After going to the interview, we cut to the book cover with a cash register sound effect most likely declaring that if it is ‘the truth’ it is mostly like a cash grab. As Rana Husseini introduces herself a call to prayer is played that has been recorded elsewhere, perhaps this is to establish the world of Jordan. We don’t hear any ADR the shots where Husseini picks up papers or waves to her colleagues but we do hear the sound of typing on a keyboard while she is working at her desk. The next sound is a chime that calls back to the fictional sequence from the start of the clip, which plays when we see Norma Khouri’s headshot and biography on the dust cover of her book. During Dr. Amal A. Sabbagh’s interview, we hear this chime sound again. This interview is probably recorded with a directional microphone, there doesn’t appear to be a lapel mic, and we can clearly hear the birds that are in this outdoor setting. This chime sound is repeated when we see the close up of the book being held by the reader in the studio. This image freezes with a stock sound of a camera shutter and the interview with Sabbagh continues.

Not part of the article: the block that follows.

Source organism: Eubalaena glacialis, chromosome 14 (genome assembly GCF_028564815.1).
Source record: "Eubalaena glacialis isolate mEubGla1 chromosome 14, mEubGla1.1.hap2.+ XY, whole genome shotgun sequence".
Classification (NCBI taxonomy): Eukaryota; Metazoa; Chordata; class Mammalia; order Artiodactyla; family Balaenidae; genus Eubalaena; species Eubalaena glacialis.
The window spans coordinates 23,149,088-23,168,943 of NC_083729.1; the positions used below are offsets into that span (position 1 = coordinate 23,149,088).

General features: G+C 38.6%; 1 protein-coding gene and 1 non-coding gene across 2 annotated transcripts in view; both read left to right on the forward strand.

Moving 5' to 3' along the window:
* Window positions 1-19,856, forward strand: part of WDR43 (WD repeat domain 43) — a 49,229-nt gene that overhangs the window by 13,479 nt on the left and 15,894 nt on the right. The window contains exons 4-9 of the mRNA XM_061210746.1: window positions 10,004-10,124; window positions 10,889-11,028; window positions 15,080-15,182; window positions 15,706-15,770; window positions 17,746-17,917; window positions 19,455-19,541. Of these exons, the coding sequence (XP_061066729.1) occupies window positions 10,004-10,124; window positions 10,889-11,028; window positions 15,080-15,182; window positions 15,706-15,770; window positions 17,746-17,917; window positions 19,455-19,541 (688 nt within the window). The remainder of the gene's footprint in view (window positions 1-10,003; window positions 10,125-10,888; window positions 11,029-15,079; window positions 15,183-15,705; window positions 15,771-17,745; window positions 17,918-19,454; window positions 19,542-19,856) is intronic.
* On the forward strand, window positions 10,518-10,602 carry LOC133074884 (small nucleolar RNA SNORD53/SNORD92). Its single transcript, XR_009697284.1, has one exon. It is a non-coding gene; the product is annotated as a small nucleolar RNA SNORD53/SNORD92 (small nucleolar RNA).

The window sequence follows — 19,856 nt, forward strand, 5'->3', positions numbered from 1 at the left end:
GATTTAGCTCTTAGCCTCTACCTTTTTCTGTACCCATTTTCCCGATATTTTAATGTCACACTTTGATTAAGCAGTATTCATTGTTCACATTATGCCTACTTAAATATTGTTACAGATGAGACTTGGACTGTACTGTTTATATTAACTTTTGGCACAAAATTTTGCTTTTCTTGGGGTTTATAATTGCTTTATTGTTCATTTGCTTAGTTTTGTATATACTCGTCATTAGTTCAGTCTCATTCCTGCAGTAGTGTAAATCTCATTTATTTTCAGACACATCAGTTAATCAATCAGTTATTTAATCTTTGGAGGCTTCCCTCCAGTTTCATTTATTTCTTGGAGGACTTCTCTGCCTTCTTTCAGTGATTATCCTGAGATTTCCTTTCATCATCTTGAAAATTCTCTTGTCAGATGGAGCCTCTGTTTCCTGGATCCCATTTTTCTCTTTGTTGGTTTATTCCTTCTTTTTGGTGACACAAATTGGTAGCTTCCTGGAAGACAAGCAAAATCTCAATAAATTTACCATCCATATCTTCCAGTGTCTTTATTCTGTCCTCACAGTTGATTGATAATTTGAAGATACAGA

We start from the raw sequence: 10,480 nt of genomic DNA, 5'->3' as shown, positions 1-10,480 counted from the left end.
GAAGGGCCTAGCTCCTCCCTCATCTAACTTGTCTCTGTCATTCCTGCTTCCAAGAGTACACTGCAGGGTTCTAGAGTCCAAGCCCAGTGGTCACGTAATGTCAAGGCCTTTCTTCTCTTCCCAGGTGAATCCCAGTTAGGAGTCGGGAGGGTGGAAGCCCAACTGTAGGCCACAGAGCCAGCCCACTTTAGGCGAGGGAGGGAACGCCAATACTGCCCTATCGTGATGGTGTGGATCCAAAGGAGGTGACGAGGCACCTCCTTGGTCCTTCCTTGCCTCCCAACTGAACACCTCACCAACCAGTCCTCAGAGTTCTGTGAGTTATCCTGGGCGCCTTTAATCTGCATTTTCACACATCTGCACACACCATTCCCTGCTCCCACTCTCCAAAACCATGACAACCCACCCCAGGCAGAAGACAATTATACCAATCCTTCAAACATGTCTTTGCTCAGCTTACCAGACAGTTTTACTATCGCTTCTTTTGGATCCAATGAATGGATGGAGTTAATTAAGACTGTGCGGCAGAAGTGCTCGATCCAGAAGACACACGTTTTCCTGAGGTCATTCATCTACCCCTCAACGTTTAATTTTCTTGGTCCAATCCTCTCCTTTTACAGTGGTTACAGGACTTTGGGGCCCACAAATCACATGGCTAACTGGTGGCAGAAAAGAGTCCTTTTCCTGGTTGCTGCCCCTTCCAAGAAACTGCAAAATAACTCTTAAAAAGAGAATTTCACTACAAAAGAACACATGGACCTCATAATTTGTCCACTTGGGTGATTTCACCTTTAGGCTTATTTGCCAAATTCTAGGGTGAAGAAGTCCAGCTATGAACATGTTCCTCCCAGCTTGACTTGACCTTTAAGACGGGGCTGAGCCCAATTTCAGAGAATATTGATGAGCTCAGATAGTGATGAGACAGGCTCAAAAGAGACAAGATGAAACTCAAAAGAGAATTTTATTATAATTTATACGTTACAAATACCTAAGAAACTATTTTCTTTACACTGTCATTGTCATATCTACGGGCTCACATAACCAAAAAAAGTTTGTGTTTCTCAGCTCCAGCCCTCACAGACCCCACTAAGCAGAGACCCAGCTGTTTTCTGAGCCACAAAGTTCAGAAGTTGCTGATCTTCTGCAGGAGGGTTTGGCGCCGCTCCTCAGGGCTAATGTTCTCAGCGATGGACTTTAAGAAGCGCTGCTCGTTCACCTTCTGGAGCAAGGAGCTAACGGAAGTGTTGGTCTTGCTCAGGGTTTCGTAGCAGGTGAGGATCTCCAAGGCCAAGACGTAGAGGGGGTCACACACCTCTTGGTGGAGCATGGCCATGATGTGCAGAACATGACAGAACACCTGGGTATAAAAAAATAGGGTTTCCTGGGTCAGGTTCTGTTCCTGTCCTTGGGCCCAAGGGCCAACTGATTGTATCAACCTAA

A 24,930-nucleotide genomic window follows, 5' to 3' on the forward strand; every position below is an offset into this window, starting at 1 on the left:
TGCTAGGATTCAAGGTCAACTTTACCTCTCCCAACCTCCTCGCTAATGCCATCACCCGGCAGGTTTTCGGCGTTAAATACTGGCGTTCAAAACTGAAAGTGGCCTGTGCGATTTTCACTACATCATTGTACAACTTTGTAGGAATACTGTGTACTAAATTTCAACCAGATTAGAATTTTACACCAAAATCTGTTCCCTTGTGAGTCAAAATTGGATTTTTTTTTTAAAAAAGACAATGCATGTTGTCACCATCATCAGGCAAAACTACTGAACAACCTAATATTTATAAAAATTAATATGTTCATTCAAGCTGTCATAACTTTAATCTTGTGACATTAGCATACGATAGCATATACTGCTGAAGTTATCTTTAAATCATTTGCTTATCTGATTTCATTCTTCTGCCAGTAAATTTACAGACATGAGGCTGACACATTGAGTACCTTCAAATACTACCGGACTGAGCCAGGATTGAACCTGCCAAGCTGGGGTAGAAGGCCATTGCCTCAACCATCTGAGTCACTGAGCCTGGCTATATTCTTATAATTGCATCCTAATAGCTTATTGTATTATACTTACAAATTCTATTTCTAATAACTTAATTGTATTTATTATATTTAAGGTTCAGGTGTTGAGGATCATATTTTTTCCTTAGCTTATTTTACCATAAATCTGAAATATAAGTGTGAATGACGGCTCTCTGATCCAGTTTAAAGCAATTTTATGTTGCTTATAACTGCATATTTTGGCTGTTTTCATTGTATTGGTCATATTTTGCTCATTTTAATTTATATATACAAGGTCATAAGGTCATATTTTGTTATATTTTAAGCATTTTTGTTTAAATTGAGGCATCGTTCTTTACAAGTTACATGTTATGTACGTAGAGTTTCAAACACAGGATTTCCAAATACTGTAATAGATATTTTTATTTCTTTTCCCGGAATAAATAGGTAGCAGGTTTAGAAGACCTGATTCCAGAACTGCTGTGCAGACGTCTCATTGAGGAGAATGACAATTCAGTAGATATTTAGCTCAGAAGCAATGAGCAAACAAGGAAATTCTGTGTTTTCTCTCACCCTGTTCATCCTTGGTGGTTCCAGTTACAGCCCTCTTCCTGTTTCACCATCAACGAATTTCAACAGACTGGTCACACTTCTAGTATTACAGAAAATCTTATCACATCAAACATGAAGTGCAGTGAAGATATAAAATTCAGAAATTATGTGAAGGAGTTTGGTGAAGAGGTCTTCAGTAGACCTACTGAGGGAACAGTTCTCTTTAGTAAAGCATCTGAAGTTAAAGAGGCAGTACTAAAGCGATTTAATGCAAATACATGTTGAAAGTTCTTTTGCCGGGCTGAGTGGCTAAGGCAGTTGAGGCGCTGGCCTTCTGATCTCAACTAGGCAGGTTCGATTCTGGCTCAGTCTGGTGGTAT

We revisit the film studio and the reader but we are transitioned into this with Husseini reading an excerpt from the book which becomes layered with the voice of the reader that fades in under Husseini’s voice. Husseini’s voice fades out once the reader’s voice can be clearly heard. We see a map with several layers of sounds as the reader continues: a version of the chimes that sound digital, an echoing sound that sounds like it is inside a tunnel with a train sliding on the tracks in the distance, and there is a pulsing sound similar to an underwater sonar radar in time with the heartbeat. When Husseini corrects the reader and the map, there is a sound effect of pages turning or paper moving, and a whipped ‘whoosh’ sound that is like a transition effect in Powerpoint.